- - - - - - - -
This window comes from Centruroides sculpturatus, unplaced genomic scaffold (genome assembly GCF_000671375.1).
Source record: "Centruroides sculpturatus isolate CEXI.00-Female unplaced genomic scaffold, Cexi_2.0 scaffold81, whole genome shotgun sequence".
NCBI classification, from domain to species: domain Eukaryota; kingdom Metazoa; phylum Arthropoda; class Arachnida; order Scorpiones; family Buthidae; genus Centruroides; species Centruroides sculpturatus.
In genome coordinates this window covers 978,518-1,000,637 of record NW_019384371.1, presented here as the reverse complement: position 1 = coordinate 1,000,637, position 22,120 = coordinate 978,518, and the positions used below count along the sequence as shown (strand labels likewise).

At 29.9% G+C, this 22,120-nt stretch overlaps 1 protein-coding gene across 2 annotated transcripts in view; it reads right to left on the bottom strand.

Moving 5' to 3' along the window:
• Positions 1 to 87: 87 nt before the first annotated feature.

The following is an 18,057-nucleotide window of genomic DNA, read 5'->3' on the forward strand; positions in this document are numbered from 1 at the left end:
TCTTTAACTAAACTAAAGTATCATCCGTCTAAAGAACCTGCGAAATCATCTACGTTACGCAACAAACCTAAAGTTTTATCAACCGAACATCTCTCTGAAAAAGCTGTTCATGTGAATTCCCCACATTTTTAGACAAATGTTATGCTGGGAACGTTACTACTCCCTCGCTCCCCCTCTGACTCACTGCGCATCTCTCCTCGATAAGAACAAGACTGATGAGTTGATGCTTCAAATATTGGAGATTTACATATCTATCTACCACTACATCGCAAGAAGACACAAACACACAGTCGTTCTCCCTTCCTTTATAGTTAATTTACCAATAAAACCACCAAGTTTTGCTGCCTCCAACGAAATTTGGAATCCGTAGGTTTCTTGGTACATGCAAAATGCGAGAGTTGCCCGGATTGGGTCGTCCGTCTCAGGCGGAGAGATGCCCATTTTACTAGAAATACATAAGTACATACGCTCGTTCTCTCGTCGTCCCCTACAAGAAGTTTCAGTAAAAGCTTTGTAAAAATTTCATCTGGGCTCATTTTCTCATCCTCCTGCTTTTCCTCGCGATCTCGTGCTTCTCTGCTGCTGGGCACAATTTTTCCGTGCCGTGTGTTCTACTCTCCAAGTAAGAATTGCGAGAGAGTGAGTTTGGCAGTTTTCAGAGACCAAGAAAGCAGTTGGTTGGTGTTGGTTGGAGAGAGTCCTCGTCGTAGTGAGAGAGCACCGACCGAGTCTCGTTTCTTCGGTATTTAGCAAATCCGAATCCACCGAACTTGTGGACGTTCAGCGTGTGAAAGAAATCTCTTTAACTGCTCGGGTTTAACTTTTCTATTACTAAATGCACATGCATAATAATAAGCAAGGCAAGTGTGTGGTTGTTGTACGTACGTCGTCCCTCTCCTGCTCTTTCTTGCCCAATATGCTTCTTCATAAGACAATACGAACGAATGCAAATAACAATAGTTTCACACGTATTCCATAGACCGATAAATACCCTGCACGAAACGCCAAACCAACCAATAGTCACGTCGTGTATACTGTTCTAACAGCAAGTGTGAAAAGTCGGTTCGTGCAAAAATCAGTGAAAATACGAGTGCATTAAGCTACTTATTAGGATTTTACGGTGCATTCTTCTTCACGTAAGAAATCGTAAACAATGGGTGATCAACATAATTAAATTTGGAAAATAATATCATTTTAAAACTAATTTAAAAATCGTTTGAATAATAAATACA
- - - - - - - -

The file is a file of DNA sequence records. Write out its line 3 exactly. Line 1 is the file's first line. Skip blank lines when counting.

NCBI classification, from domain to species: domain Eukaryota; kingdom Metazoa; phylum Arthropoda; class Arachnida; order Scorpiones; family Buthidae; genus Centruroides; species Centruroides sculpturatus.